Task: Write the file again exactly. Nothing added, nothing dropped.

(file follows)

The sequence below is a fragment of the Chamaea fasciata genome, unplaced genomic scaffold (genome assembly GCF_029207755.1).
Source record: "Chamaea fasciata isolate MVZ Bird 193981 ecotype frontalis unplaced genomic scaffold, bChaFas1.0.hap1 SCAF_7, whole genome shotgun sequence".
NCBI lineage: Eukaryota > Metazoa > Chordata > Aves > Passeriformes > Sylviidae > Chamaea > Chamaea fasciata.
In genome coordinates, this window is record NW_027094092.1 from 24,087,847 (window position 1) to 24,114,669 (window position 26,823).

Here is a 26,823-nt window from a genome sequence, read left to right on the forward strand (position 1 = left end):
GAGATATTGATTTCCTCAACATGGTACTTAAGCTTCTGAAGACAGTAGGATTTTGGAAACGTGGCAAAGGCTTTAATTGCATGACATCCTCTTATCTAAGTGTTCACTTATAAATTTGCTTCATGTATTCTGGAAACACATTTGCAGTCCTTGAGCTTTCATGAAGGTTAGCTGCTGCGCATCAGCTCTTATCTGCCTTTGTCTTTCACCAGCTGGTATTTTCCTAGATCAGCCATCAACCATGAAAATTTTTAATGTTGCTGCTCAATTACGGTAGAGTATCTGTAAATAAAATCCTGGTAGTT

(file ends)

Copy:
The sequence below is a fragment of the Chamaea fasciata genome, unplaced genomic scaffold (genome assembly GCF_029207755.1).
Source record: "Chamaea fasciata isolate MVZ Bird 193981 ecotype frontalis unplaced genomic scaffold, bChaFas1.0.hap1 SCAF_7, whole genome shotgun sequence".
NCBI lineage: Eukaryota > Metazoa > Chordata > Aves > Passeriformes > Sylviidae > Chamaea > Chamaea fasciata.
In genome coordinates, this window is record NW_027094092.1 from 24,087,847 (window position 1) to 24,114,669 (window position 26,823).

Here is a 26,823-nt window from a genome sequence, read left to right on the forward strand (position 1 = left end):
GAGATATTGATTTCCTCAACATGGTACTTAAGCTTCTGAAGACAGTAGGATTTTGGAAACGTGGCAAAGGCTTTAATTGCATGACATCCTCTTATCTAAGTGTTCACTTATAAATTTGCTTCATGTATTCTGGAAACACATTTGCAGTCCTTGAGCTTTCATGAAGGTTAGCTGCTGCGCATCAGCTCTTATCTGCCTTTGTCTTTCACCAGCTGGTATTTTCCTAGATCAGCCATCAACCATGAAAATTTTTAATGTTGCTGCTCAATTACGGTAGAGTATCTGTAAATAAAATCCTGGTAGTT